166. One-Sided Arc Averaging Geometries in Time-Distance Local Helioseismology

Contributed by David Korda. Posted on October 25, 2021

David Korda1,2, Michal Švanda2,3 and Thierry Roudier4
1 Department of Geosciences and Geography, Faculty of Science, University of Helsinki, Gustaf Hällströmin katu 2, 00014 Helsinki, Finland
2 Astronomical Institute of Charles University, Faculty of Mathematics and Physics, V Holešovičkách 2, 18000 Prague 8, Czech Republic
3 Astronomical Institute of Czech Academy of Sciences, Fričova 298, 25165 Ondřejov, Czech Republic
4 Institut de Recherche en Astrophysique et Planétologie, Université de Toulouse, CNRS, UPS, CNES 14 avenue Edouard Belin, 31400 Toulouse, France

In the last decades, helioseismology provided us valuable information about the overall structure of the Sun and plasma properties in subsurface layers of the quiet Sun. Helioseismology is used to study the Sun via acoustic waves. The dispersion relation of these waves is affected by plasma properties along the wave trajectories. It is believed that the waves are generated randomly via convection in the upper convection zone. In regions of strong magnetic fields, acoustic waves are converted to magneto-acoustic waves and helioseismology loses part of its predictive power. This contrasts with the fact that knowledge of plasma properties in the vicinity of active regions gives us important constraints on the theories of the solar dynamo, and the formation, evolution, and stability of active regions, which are of high importance.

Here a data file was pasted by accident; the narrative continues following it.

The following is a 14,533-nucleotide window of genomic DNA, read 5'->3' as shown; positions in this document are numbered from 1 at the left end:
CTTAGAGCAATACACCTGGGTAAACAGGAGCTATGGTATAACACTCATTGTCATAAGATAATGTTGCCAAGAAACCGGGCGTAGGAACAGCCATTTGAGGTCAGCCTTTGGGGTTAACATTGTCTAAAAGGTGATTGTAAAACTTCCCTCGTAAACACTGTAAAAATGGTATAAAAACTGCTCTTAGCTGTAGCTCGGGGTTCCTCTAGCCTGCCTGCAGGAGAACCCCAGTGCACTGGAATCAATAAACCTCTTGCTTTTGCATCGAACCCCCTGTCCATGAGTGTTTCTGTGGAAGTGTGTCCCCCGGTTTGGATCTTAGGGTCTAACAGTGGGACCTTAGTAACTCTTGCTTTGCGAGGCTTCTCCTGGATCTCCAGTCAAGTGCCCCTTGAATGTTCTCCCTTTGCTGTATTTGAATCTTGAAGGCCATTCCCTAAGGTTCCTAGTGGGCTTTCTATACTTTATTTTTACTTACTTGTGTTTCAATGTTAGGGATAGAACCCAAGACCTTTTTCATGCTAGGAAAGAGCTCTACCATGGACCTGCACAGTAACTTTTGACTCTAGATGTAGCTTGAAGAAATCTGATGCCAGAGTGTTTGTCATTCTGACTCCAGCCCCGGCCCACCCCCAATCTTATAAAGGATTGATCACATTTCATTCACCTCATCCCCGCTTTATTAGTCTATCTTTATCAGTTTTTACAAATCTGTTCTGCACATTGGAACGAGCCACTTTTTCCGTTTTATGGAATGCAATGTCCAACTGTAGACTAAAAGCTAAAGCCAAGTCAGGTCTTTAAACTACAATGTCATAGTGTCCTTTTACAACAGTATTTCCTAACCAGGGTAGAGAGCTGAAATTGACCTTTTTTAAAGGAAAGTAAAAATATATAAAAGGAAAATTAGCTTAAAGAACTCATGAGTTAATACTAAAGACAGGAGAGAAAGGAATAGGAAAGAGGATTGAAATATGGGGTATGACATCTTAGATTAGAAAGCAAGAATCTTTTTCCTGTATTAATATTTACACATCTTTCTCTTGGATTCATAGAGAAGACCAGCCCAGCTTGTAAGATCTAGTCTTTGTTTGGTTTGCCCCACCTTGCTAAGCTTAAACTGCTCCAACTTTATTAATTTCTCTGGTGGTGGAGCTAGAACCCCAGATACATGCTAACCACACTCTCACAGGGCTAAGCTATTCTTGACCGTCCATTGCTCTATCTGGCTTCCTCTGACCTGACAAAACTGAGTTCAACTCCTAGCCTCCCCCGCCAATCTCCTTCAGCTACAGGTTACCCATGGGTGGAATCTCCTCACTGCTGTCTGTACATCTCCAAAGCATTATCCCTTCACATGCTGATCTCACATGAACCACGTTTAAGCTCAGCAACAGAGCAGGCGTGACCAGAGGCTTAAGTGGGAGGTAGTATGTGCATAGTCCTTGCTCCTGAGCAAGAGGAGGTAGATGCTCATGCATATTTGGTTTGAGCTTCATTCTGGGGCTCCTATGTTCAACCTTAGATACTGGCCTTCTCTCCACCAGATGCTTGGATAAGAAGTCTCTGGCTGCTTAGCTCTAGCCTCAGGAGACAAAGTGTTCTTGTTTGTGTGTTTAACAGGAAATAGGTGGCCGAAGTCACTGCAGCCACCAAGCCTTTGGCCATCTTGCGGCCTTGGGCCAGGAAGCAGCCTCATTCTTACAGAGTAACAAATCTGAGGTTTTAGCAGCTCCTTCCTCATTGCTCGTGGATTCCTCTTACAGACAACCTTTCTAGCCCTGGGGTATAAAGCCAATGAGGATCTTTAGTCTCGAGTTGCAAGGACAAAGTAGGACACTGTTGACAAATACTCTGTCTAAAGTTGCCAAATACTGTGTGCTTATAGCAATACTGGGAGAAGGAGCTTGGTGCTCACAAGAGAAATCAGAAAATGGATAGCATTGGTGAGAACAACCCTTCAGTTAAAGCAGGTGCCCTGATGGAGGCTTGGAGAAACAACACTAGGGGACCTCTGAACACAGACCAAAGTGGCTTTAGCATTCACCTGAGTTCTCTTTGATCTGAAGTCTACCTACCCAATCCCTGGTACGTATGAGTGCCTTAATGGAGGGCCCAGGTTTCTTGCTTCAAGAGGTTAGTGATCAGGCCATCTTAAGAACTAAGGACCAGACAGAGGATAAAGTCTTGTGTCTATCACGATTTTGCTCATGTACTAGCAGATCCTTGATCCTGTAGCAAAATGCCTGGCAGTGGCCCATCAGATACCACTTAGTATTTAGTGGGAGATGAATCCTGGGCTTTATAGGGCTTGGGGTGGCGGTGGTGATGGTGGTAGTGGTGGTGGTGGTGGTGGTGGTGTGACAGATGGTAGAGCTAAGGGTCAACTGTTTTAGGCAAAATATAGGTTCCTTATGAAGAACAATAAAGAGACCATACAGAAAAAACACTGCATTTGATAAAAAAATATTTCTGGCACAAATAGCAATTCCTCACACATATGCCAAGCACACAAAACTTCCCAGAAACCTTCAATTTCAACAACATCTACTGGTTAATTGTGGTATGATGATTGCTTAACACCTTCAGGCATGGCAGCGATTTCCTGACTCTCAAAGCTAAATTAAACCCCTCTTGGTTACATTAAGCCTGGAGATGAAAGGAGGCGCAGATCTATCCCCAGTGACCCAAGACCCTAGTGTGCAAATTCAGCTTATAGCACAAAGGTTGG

In the time-distance method[1], authors determine inhomogeneities of plasma properties via studying perturbations of wave travel times. The time-distance method is mostly used to determine plasma flows and sound-speed perturbations. In our recent work[2], we aimed at horizontal flows. Travel times measured between two points are sensitive to flows in the direction defined by the two points. In order to decrease noise level, acoustic travel times are averaged over an annulus, and the travel time is measured as a mean travel time between the point in the center of the annulus and all points on the annulus. Such a travel-time measurement is very useful in regions of the quiet Sun, where the gradient of plasma properties is small. Close to an active region, the same annulus averaging mixes quiet and active regions together and is unable to determine plasma properties properly close to the active region.

Figure 1| Travel-time measurements at the position of the black dot in the vicinity of an active region delimited by the black circle. The annulus averaging scheme averages quiet and active regions in a single travel time. Arc averaging scheme can correctly denoise travel time up to the edge of the penumbra.

This property of the annulus averaging is due to its omnidirectionality. In this work[2], we introduced a new averaging scheme. This scheme uses one-direction arc averaging and can correctly average travel times up to the edge of the penumbra (Figure 1). Using a set of arc averaging geometries, we successfully reconstructed standard annulus travel times and showed that both averaging geometries return comparable results in quiet-Sun regions.